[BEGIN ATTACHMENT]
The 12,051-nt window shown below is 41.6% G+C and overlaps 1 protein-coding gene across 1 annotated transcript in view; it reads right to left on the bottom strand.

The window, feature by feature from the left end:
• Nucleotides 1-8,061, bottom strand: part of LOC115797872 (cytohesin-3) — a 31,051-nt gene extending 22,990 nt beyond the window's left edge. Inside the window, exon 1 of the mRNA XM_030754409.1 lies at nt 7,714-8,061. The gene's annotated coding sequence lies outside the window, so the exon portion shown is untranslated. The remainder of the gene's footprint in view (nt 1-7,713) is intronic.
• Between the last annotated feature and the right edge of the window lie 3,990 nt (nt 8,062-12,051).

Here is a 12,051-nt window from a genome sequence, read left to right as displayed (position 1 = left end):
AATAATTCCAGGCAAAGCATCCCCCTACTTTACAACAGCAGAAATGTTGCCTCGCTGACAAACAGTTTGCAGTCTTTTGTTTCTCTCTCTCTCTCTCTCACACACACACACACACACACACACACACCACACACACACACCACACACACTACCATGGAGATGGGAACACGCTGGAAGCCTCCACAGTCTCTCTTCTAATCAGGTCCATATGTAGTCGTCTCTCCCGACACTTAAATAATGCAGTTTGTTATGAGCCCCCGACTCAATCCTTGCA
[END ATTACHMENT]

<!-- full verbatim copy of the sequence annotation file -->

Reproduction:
The 12,051-nt window shown below is 41.6% G+C and overlaps 1 protein-coding gene across 1 annotated transcript in view; it reads right to left on the bottom strand.

The window, feature by feature from the left end:
• Nucleotides 1-8,061, bottom strand: part of LOC115797872 (cytohesin-3) — a 31,051-nt gene extending 22,990 nt beyond the window's left edge. Inside the window, exon 1 of the mRNA XM_030754409.1 lies at nt 7,714-8,061. The gene's annotated coding sequence lies outside the window, so the exon portion shown is untranslated. The remainder of the gene's footprint in view (nt 1-7,713) is intronic.
• Between the last annotated feature and the right edge of the window lie 3,990 nt (nt 8,062-12,051).

Here is a 12,051-nt window from a genome sequence, read left to right as displayed (position 1 = left end):
AATAATTCCAGGCAAAGCATCCCCCTACTTTACAACAGCAGAAATGTTGCCTCGCTGACAAACAGTTTGCAGTCTTTTGTTTCTCTCTCTCTCTCTCTCACACACACACACACACACACACACACACCACACACACACACCACACACACTACCATGGAGATGGGAACACGCTGGAAGCCTCCACAGTCTCTCTTCTAATCAGGTCCATATGTAGTCGTCTCTCCCGACACTTAAATAATGCAGTTTGTTATGAGCCCCCGACTCAATCCTTGCA